top of page

How to Turn a Social Movement into Real Change

We are passionate; we are frustrated; we are enraged. We are Americans who want to see the power of our voice translate into change — real change — and we want to see it fast.

But what happens beyond hashtags, memes, polls, and petitions? How is it that we've never felt more connected, yet also feel more helpless than ever?

An engaging video came out from the Ford Foundation in 2014. It started as one program officer's desire to "articulate a clear, compelling and concise theory of social change" that could be shared and discussed.

It went viral among the nonprofit community, but didn’t really make it to the mainstream. In the video, the Ford Foundation explains that no social movement can grow and succeed without three key components: engaged individuals, political opportunity, and organizational infrastructure.

With the recent uptick in political activism, I think it is important to take another look at their theory:

A Theory of Social Change

As the video explains above, having a group of engaged individuals is only the first step toward change. A strong, passionate group of people focused on a cause is only just the seed.

Let's look at the significant social movements in recent history the video breaks down and look at why one succeeded, one faltered, and one is now just kindling, preparing to be set ablaze.

1. The Success: The Anti-Apartheid Movement in South Africa brought together a strong and mobilized citizenry, political opportunity shaped by international sanctions and other global opportunities, and powerful organizations like the African National Congress. It was a movement that took decades to build, evolve, and eventually triumph.

2. The Struggle: The recent Occupy Movement certainly had engaged citizens. Large groups across the nation openly expressed their outrage toward corporate favoritism and systemic inequality. This sparked political opportunity, resulting in some meaningful reforms. However, one major piece faltered: organizations were not able to transform this grassroots movement into anything substantial or concrete, and it eventually fizzled.

3. The Possibility: The 21st Century Women's Rights Movement has gained momentum in recent years. Their is widespread public support and political opportunity for women's issues like paid maternity leave, the gender pay gap, and increased protections from sexual harassment in the workplace. New organizations and coalitions around women’s rights issues are forming. As this movement progresses, the question remains whether all three components can continue to stay focused and energized to bring about substantial change.

The Women's March on Washington was the largest demonstration in the history of the United States

These examples illustrate how all three components to successful social movements — engaged individuals, political opportunity, and organizational infrastructure — must be, and remain, strong and stable for real change to occur. Of course, movement building is not an exact science, but we do know that having a voice that is both professional and powerful is vital to having real impact. Passion, while a requirement, is not the only factor that determines a social movement’s success.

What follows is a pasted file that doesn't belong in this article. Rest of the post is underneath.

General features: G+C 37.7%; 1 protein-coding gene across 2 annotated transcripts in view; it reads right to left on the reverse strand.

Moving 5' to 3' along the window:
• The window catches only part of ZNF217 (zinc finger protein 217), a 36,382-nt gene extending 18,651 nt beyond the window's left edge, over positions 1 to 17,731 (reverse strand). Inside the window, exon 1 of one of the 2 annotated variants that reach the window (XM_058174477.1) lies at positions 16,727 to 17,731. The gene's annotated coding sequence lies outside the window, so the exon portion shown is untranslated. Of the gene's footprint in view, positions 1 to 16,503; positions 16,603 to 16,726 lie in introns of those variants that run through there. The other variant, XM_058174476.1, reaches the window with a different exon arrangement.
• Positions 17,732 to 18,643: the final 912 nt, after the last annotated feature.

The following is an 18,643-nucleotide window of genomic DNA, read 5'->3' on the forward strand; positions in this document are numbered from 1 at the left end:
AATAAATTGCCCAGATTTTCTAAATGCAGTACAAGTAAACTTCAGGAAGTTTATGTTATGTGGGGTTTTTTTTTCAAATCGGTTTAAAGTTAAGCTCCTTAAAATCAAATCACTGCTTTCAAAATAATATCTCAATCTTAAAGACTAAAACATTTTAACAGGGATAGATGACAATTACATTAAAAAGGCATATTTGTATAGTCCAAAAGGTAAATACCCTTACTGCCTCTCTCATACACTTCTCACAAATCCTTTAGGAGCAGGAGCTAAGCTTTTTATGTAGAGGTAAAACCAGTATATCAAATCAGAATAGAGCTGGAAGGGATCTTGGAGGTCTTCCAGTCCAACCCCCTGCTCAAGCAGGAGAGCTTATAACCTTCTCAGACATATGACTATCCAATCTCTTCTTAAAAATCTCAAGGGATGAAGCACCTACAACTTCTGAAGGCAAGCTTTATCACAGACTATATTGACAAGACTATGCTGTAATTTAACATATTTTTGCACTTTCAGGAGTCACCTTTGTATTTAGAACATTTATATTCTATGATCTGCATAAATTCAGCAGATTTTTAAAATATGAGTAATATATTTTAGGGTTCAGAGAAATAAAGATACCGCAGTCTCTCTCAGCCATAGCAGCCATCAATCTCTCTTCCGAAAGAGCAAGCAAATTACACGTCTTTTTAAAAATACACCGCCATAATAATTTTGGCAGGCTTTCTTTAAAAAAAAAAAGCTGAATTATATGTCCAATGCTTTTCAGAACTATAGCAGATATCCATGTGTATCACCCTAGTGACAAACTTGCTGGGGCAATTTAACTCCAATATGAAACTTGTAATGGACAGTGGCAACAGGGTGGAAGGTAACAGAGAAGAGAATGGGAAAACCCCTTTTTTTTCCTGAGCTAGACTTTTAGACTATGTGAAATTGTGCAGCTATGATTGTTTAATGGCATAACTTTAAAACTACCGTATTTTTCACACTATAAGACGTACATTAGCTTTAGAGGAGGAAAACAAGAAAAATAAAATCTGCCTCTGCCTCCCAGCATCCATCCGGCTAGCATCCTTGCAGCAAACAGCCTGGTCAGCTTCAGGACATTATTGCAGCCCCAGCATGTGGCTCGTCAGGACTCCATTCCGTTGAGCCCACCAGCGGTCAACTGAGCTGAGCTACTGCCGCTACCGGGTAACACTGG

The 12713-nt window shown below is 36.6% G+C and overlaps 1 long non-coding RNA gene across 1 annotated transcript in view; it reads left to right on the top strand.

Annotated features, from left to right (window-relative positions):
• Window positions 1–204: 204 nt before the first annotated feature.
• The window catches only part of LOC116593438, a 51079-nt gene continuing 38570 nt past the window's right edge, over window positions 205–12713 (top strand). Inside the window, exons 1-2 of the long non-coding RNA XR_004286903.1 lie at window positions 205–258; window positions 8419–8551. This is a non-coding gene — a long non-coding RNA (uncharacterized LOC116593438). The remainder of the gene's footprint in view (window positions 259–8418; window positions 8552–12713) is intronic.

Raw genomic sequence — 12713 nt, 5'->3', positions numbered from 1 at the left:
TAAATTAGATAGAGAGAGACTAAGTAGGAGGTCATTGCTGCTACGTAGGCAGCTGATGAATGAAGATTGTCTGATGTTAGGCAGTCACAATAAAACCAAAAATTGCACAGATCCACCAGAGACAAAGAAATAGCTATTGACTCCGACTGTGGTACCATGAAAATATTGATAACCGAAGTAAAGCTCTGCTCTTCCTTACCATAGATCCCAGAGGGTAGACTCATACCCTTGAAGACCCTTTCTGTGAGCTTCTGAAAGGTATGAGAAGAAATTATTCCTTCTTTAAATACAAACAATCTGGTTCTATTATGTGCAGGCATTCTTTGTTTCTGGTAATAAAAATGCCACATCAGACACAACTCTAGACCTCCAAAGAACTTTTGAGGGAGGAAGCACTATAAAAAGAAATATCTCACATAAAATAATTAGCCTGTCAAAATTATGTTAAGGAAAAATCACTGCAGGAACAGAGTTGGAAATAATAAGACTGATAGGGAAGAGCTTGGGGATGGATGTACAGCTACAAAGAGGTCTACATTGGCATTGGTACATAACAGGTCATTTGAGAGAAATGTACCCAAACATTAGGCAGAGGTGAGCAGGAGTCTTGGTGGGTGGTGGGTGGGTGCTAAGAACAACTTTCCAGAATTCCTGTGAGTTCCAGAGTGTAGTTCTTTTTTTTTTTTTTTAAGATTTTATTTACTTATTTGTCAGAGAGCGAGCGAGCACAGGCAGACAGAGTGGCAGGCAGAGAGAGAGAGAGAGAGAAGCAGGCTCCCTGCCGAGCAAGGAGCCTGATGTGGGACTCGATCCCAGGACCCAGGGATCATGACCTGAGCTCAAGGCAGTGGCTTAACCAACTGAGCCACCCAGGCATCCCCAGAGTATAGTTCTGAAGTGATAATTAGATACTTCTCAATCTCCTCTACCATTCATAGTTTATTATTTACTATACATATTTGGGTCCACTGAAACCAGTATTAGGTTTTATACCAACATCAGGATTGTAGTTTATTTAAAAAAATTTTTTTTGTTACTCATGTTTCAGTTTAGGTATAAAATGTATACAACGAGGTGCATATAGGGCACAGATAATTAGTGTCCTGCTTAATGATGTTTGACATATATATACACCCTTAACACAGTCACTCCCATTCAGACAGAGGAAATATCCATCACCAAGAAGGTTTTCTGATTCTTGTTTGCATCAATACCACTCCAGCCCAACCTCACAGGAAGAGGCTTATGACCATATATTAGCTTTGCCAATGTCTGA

How to Make Your Movement Move

A protester in the Occupy Wallstreet movement wants to hire a lobbyist to bring about political change but he can not afford one because he is the 99%

At Lobbyists 4 Good, we've created the first crowdfunded lobbying platform to help groups of engaged citizens acquire this theory's other two critical elements. You can do this by hiring a lobbyist. A good one will know exactly how to influence the organizations and lawmakers who can make monumental changes a reality.

Wealthy donors, large corporations, and special interest groups have long had this system figured out. We think it's finally time for everyone to have the same influence. This means that the best way for a group of engaged individuals to help build political opportunity and organizational infrastructure is to pool their money and hire a professional lobbyist.

Once hired, that lobbyist will work on building political opportunity by researching the best policy solutions, writing out legislation, and meeting with elected officials, key committees, government staff, and other influencers to fight for your issue.

The lobbyist will also work with applicable organizations, train them to be better advocates, and help them build strong coalitions.

So, even after your lobbyist's job is done, you'll already have all three components firmly in play. This is bigger than simply hiring one person to try to pass a single policy, after all.

How to Get Started

Crowdfunding lobbyists gives engaged individuals a chance to bring about political opportunities.

Through our website, you can either support an issue you care about that is already being hosted on our platform, or you can start your own lobbying campaign. Once your campaign is approved, it's time to start spreading the word. You'll have 100 days to raise $5,000. A significant, specific cause that has a clear goal will reach that baseline easily.

We'll then hire the best lobbyist for your cause and ensure that movement continues toward your goal, even after their contract is up. But that doesn't leave you in the clear.

While your lobbyist works directly with lawmakers and organizations, you and other like-minded citizens need to stay fully galvanized as well. With these three pieces, your movement may just result in real, inspiring change.

Throughout the process, know that frustration is inevitable; real change requires time and a whole lot of patience. Just remember that your part — your dedicated passion and constant engagement — remains essential every step of the way.


Billy DeLancey is the Co-founder and CEO of Lobbyists 4 Good.

bottom of page